- The Washington Times - Friday, March 25, 2016

President Obama told a group of young people in Argentina not to worry about the differences between capitalism and communism and “just choose from what works.”

“So often in the past there’s been a sharp division between left and right, between capitalist and communist or socialist,” the president said Wednesday during a Young Leaders of the Americas Initiative town hall meeting in Buenos Aires. “And especially in the Americas, that’s been a big debate, right? Oh, you know, you’re a capitalist Yankee dog, and oh, you know, you’re some crazy communist that’s going to take away everybody’s property.

“And I mean, those are interesting intellectual arguments, but I think for your generation, you should be practical and just choose from what works. You don’t have to worry about whether it neatly fits into socialist theory or capitalist theory — you should just decide what works,” Mr. Obama continued. “And I said this to President Castro in Cuba. I said, look, you’ve made great progress in educating young people. Every child in Cuba gets a basic education — that’s a huge improvement from where it was. Medical care — the life expectancy of Cubans is equivalent to the United States, despite it being a very poor country, because they have access to health care. That’s a huge achievement. They should be congratulated.”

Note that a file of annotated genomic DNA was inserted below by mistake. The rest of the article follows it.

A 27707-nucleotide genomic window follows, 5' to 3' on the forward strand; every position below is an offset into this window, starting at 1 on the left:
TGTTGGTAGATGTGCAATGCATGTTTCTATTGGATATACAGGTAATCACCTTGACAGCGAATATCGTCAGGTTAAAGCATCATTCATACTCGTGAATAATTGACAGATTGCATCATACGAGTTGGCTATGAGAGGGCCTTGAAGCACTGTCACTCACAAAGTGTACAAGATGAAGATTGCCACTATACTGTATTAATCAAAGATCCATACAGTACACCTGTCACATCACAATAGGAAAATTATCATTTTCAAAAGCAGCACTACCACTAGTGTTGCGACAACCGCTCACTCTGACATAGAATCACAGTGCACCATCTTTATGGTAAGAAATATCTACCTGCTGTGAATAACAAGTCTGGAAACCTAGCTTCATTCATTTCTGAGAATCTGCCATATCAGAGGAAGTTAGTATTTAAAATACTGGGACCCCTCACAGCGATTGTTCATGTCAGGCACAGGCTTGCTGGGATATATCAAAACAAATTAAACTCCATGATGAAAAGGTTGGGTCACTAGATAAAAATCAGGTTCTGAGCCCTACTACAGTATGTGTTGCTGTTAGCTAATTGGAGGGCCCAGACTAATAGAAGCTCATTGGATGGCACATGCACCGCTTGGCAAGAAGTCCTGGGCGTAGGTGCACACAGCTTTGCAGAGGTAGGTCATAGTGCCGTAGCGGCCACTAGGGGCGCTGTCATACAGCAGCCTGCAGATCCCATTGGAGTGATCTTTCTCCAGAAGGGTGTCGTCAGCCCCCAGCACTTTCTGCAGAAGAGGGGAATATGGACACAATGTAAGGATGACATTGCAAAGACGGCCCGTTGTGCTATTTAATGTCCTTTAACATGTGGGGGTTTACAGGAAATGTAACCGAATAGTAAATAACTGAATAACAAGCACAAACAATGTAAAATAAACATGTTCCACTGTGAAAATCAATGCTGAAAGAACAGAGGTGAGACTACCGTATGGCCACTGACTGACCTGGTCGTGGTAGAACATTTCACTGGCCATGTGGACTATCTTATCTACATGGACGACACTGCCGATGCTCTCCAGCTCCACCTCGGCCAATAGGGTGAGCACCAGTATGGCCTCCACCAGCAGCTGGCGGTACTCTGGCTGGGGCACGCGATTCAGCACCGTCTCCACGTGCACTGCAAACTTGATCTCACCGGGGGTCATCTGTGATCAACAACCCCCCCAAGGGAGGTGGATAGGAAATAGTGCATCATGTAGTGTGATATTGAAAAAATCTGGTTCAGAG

The president admitted that while those policies are working in Cuba, the economy there is still failing, “and so you have to be practical in asking yourself how can you achieve the goals of equality and inclusion, but also recognize that the market system produces a lot of wealth and goods and services.”

Mr. Obama argued that most successful economies are rooted in a market-based system, but “a market does not work by itself.”

“It has to have a social and moral and ethical and community basis, and there has to be inclusion. Otherwise it’s not stable,” he said. “And it’s up to you — whether you’re in business or in academia or the nonprofit sector, whatever you’re doing — to create new forms that are adapted to the new conditions that we live in today.”

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